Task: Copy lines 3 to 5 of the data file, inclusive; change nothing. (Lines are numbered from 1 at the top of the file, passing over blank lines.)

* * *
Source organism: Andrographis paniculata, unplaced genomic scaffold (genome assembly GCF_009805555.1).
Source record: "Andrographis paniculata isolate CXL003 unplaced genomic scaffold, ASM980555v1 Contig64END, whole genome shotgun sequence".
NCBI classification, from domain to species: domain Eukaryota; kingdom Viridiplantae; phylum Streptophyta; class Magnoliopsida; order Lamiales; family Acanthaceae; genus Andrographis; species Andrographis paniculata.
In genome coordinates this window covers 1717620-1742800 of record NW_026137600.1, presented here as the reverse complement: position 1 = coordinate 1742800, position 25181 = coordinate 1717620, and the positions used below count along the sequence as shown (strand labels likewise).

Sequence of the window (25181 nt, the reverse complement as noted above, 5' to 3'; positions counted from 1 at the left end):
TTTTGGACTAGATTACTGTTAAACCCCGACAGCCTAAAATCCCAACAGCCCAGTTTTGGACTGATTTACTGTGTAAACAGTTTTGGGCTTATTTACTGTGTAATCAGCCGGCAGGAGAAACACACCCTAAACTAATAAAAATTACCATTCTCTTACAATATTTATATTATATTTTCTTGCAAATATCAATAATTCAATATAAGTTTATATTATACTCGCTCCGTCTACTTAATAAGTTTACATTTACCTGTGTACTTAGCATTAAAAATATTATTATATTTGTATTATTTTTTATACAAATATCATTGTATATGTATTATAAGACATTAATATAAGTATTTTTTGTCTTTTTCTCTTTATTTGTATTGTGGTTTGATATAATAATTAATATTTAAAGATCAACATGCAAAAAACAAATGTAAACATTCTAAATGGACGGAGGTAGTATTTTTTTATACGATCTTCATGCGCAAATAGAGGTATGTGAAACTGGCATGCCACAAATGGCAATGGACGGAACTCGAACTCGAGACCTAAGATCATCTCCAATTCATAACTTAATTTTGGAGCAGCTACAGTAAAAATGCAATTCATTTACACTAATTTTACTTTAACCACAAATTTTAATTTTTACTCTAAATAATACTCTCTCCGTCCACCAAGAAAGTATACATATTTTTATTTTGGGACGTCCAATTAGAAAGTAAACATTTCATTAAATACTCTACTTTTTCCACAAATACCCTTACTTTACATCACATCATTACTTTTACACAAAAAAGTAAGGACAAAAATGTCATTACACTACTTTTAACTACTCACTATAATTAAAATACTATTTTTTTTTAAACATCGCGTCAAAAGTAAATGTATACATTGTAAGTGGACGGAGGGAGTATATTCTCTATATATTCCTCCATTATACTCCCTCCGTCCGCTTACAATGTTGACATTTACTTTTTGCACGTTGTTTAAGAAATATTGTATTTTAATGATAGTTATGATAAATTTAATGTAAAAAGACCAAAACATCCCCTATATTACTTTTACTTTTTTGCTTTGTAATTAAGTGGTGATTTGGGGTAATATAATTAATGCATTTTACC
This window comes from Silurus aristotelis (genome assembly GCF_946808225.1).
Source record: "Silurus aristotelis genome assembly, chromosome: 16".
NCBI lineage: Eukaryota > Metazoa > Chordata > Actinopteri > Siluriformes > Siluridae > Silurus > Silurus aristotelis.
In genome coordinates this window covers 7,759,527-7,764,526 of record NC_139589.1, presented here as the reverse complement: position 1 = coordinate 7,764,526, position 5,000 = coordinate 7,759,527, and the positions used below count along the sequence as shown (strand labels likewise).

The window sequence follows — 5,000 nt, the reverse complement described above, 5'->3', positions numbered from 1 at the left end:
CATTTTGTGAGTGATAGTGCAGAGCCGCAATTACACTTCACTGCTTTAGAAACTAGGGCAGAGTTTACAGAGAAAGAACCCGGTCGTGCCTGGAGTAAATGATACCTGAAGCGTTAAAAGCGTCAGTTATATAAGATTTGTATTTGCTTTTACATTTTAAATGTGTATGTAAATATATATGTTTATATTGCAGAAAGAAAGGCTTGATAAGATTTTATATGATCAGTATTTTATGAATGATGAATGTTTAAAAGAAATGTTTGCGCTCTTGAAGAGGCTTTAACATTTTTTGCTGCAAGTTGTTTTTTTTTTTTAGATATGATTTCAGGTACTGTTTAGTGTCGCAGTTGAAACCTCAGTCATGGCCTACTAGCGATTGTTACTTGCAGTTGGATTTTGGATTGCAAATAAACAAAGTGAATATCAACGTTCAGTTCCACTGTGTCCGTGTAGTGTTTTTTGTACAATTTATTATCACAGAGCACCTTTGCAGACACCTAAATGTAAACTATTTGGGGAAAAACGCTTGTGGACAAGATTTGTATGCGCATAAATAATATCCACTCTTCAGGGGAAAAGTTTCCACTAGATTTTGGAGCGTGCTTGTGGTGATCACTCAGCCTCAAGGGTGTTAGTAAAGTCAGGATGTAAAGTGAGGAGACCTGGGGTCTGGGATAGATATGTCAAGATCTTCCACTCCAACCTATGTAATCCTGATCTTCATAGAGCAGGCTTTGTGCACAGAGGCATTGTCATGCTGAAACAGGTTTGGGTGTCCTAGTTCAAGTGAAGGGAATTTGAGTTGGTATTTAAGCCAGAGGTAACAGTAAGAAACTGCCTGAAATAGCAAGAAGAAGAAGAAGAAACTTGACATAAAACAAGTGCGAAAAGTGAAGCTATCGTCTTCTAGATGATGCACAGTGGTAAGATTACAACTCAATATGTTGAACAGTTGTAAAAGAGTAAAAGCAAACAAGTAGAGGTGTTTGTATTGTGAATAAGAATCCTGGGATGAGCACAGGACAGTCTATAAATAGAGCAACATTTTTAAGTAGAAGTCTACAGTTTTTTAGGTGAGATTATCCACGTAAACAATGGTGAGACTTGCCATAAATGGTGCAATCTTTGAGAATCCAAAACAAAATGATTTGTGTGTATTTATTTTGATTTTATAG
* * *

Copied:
NCBI classification, from domain to species: domain Eukaryota; kingdom Viridiplantae; phylum Streptophyta; class Magnoliopsida; order Lamiales; family Acanthaceae; genus Andrographis; species Andrographis paniculata.
In genome coordinates this window covers 1717620-1742800 of record NW_026137600.1, presented here as the reverse complement: position 1 = coordinate 1742800, position 25181 = coordinate 1717620, and the positions used below count along the sequence as shown (strand labels likewise).

Sequence of the window (25181 nt, the reverse complement as noted above, 5' to 3'; positions counted from 1 at the left end):